In May 2012, the Commission published on its website the European Competition Network (ECN) Resolution on protection of leniency material in the context of civil damages actions2 and the ECN Report on competition law enforcement and market monitoring activities by European competition authorities in the food sector3.
The ECN prioritises the protection of the leniency programme: Following the judgment in Pfleiderer, the NCAs state their common position as regards the protection of leniency material. The NCAs view the development of private enforcement through damage actions as a complementary tool to enforce competition rules.
The resolution explains the joint position of all ECN competition authorities that the protection of leniency material is fundamental to the effectiveness of anti-cartel enforcement. The NCAs stress that action for damages are made possible only thanks to leniency programmes which permit to discover cartel activities. That is the reason why it is essential that leniency materials should be protected against disclosure to the extent necessary to ensure the effectiveness of leniency programmes.
ECN activities in the Food Sector: The report shows that the food sector has been a priority of competition authorities in Europe over the last few years and that their action has intensified since the food price crisis broke out in 2007.
A155-page report provides a comprehensive overview of the most significant enforcement and monitoring actions undertaken by NCAs and the Commission from 2004 to 2011. In total, they have launched more than 180 investigations, reviewed approximately 1300 merger operations and monitor more than 100 markets.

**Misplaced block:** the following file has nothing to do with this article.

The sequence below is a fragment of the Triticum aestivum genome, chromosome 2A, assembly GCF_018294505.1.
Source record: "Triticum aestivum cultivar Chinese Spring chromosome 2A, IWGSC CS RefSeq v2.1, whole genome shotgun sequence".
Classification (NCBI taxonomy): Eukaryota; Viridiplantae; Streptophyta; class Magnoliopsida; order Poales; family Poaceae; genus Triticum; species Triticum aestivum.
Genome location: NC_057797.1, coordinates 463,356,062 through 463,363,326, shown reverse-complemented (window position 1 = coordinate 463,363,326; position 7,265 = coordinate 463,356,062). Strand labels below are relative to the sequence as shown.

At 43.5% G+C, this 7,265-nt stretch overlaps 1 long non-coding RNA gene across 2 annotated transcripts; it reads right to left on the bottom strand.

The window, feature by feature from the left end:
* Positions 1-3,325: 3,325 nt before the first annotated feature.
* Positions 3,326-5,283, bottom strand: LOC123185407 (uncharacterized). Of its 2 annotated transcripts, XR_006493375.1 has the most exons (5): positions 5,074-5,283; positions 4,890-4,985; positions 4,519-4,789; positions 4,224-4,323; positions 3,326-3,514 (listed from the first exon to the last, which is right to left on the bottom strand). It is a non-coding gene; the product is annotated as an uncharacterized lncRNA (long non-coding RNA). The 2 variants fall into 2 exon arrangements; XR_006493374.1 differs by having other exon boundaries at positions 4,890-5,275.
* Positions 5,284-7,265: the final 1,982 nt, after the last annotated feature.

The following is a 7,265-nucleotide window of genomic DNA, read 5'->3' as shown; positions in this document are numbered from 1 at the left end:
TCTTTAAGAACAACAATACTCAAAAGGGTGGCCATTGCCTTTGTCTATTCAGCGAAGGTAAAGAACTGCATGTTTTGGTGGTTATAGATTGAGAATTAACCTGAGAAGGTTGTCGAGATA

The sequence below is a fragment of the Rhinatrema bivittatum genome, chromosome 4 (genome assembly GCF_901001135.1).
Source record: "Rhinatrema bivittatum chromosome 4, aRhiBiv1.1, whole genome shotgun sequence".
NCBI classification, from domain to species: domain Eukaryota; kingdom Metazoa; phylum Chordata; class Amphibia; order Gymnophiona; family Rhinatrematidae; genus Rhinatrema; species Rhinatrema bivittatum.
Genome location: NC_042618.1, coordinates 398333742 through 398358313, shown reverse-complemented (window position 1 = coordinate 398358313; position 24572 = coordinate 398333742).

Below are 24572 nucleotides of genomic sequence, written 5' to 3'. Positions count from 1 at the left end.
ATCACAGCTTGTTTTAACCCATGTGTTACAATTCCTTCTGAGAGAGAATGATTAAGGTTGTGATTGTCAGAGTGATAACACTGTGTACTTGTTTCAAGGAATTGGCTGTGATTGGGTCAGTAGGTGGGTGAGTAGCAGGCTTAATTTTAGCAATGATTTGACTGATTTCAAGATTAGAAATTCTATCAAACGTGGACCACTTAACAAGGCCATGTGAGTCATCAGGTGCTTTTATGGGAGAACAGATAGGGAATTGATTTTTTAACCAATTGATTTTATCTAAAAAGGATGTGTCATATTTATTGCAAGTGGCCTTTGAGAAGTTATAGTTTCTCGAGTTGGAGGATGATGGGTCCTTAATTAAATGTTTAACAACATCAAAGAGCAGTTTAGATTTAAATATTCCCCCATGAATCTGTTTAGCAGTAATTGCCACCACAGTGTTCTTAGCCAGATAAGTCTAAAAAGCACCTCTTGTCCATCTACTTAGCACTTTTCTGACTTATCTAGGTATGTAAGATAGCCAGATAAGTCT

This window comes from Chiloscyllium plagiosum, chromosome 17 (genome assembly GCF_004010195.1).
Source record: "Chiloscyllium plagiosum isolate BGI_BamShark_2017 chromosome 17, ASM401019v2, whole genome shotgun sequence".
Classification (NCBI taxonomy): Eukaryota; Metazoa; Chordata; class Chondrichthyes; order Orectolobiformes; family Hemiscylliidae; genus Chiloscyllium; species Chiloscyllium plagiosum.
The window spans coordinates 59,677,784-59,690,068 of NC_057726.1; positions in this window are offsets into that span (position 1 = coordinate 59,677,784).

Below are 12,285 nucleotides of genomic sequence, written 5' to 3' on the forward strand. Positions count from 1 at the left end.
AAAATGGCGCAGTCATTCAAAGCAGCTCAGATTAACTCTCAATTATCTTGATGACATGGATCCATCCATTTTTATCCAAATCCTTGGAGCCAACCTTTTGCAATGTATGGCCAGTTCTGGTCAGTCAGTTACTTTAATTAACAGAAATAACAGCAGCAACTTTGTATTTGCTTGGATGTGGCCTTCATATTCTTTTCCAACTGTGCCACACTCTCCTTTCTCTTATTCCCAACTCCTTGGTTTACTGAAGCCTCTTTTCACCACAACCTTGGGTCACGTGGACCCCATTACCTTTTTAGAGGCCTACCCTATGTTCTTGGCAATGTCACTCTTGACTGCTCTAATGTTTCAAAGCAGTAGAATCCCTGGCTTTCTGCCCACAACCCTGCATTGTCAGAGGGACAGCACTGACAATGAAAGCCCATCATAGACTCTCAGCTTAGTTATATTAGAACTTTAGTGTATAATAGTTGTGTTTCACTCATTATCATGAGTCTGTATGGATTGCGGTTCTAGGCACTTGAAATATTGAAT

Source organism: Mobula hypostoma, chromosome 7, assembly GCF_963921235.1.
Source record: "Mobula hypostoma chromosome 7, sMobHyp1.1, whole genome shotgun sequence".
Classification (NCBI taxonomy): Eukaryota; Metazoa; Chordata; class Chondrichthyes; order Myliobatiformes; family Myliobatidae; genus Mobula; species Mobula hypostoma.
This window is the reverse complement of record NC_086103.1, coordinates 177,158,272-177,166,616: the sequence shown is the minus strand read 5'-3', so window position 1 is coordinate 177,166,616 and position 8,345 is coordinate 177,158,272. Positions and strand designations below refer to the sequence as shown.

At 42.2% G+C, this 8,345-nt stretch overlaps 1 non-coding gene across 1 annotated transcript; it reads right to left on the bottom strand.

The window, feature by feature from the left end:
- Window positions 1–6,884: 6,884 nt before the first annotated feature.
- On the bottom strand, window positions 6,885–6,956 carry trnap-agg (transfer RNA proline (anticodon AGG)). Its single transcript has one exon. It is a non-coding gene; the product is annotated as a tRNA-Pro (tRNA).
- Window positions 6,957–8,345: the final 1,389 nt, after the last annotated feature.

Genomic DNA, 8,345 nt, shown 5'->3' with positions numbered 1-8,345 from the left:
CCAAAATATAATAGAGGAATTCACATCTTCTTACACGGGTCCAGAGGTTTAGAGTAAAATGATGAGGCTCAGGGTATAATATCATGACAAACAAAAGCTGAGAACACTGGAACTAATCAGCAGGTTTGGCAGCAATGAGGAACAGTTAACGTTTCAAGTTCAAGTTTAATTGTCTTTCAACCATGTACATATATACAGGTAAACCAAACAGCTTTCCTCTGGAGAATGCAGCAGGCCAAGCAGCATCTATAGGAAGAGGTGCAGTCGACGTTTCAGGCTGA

The NCAs have scrutinised all levels of the supply chain. The majority of cases concern the processing level (28% of the antitrust cases) followed by the retail sector (25% of the antitrust cases). Half of the total number of individual cases pursued by competition authorities focused on horizontal agreements among competitors, meaning in practice that authorities have sanctioned more than 50 cartels involving price fixing, market and customer allocation and the exchange of sensitive business information. They are investigating more than 30 further potential cartels at present. The remaining infringements include vertical restrictions, such as resale price maintenance - i.e. a food manufacturer setting the minimum price at which a retailer has to sell its products - and abuses of dominance, such as exclusivity obligations or imposing minimum purchasing quantities. The report outlines that "cereals, dairy and a category of multiproducts are the most investigated sectors in antitrust cases”.4
In the accompanying press release, the Commission makes clear that the food sector will remain a high priority for European Competition Authorities. They are currently investigating about 60 further antitrust cases and carrying out further monitoring actions. Also, at the beginning of this year, the Commission created the task force food within DG COMP to address the increase of workload and the complex competition issues experienced by DG COMP in the agri-food sectors.